Is it oregano or marjoramtheir appearance, growth, and use, are so similar. Until recently, oregano was called wild marjoram and marjoram Origanum marjorana. Author Steven Foster, Herbal Bounty, claims oregano “more properly refers to flavor rather than a particular plant.” Susan Belsinger and Carolyn Dille, Cooking with Herbs, identify its flavor as spicier than marjoram, with hints of clover and balsam. Seed catalogs list culinary oregano as Oregano heracleotium, O. vulare, and O. onites. Even after finding one that pleases your palate, growing and cooking with oregano can, like Columbus go wrong.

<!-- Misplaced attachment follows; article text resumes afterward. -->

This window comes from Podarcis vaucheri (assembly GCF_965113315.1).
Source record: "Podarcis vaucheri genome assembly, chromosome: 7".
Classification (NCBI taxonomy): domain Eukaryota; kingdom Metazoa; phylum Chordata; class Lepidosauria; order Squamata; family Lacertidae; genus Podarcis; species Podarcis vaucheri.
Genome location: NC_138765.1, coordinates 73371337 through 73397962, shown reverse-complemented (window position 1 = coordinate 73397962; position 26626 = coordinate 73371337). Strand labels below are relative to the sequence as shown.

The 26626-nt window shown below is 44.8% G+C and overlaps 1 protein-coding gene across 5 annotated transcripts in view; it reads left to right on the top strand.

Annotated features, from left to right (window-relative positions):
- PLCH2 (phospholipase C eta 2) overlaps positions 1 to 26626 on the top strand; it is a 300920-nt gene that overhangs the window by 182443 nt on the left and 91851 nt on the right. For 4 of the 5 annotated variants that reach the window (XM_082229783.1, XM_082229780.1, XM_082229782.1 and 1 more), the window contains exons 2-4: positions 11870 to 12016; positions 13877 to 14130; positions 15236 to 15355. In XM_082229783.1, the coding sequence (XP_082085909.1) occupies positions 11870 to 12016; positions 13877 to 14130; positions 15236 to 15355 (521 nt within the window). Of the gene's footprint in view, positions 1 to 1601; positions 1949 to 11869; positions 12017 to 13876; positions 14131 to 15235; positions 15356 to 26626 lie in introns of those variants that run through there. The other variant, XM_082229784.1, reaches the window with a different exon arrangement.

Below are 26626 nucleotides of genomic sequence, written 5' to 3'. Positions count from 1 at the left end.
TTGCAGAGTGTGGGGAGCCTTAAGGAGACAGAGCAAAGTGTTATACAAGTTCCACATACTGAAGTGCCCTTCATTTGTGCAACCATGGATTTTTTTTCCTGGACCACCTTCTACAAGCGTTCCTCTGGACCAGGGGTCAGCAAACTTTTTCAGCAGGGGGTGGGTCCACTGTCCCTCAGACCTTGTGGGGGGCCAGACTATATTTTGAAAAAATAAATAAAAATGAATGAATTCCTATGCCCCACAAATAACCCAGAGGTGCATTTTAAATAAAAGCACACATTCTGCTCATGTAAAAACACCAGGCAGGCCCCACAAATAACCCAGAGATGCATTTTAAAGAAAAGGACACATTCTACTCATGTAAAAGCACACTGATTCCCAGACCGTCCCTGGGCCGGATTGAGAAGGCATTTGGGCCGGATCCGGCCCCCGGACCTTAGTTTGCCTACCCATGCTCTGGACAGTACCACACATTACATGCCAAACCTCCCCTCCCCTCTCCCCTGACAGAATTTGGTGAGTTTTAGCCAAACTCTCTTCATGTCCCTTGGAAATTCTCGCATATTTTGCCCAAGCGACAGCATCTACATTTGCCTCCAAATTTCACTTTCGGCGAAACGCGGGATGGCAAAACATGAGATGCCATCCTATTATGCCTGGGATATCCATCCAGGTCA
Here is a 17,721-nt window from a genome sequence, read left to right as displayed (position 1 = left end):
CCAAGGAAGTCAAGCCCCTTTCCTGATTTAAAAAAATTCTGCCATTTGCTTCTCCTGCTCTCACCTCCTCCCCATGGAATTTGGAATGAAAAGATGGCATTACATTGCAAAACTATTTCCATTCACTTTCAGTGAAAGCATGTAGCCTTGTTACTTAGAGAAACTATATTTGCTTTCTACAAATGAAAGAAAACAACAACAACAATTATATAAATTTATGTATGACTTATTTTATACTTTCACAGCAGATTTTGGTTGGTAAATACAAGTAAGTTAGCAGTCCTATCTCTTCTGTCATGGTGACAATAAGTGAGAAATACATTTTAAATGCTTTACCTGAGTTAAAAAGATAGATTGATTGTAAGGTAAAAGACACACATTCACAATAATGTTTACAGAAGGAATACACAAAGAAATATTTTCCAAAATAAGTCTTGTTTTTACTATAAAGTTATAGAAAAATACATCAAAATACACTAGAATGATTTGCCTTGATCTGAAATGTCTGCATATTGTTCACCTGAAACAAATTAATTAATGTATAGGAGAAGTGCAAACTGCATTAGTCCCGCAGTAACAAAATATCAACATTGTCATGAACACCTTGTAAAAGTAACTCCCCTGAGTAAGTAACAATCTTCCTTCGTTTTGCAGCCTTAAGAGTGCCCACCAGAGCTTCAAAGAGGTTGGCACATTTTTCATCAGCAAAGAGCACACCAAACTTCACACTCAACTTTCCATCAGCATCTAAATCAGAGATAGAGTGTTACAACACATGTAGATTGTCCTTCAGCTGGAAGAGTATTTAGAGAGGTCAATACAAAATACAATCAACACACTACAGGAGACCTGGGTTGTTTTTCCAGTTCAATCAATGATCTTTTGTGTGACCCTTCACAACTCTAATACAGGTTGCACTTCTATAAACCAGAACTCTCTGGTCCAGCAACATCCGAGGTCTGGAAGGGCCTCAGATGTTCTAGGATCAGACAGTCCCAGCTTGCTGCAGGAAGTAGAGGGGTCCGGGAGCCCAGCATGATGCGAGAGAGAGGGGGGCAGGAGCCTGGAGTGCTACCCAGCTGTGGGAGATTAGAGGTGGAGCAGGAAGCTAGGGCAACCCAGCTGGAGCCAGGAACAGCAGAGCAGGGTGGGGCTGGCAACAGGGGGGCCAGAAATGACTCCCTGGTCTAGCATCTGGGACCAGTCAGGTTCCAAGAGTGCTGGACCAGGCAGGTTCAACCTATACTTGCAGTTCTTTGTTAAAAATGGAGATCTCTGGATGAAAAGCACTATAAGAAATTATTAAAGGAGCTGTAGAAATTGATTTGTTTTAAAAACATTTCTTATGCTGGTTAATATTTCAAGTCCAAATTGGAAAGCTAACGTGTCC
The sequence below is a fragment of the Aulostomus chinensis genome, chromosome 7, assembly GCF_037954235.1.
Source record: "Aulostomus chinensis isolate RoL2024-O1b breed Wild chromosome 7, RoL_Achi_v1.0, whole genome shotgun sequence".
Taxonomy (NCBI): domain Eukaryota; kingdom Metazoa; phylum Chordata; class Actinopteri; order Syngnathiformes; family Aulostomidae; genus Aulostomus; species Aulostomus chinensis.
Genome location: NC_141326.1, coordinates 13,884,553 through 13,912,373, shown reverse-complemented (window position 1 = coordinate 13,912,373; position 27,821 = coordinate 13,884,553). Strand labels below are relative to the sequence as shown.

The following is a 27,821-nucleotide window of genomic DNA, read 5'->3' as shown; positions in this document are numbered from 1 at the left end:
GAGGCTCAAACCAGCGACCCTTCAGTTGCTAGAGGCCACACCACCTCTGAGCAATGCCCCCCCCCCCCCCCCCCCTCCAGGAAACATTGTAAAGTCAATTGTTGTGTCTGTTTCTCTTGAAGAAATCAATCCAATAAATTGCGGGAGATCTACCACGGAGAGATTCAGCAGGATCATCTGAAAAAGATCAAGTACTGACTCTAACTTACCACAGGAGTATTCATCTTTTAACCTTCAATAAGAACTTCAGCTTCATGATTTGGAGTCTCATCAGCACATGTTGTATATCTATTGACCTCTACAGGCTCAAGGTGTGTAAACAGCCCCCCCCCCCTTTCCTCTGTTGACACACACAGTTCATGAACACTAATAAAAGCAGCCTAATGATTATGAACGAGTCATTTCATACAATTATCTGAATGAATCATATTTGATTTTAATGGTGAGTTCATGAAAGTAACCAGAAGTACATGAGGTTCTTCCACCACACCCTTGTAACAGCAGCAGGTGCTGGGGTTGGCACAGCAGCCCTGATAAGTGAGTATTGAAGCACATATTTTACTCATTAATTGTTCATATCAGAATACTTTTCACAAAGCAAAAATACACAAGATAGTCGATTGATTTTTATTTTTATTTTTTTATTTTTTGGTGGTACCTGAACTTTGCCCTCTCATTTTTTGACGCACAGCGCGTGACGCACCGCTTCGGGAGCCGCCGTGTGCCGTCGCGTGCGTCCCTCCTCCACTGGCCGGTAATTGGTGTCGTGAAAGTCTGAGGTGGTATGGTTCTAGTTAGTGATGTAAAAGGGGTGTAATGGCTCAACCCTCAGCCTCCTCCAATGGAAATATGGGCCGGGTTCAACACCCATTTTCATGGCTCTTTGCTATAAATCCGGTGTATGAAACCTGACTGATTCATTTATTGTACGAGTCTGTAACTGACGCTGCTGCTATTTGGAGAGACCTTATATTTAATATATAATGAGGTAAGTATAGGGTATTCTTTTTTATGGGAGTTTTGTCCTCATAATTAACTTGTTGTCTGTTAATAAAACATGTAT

One of the most important conditions for cultivating healthy oregano is hot, dry weather; the herb grown in shadier, cooler locations loses much of its flavor and fragrance. Fresh leaves are green with a yellowish tinge, more oval, pointed, and larger than marjoram’s, and flower from white to pink. In the kitchen, most of oregano’s spicy clover-like taste is lost the moment it is heated. Used with a last-minute gentle touch, oregano marries well with basil and garlic to the delight of tomato, eggplant and zucchini, beef, chicken, pasta and cheese dishes.

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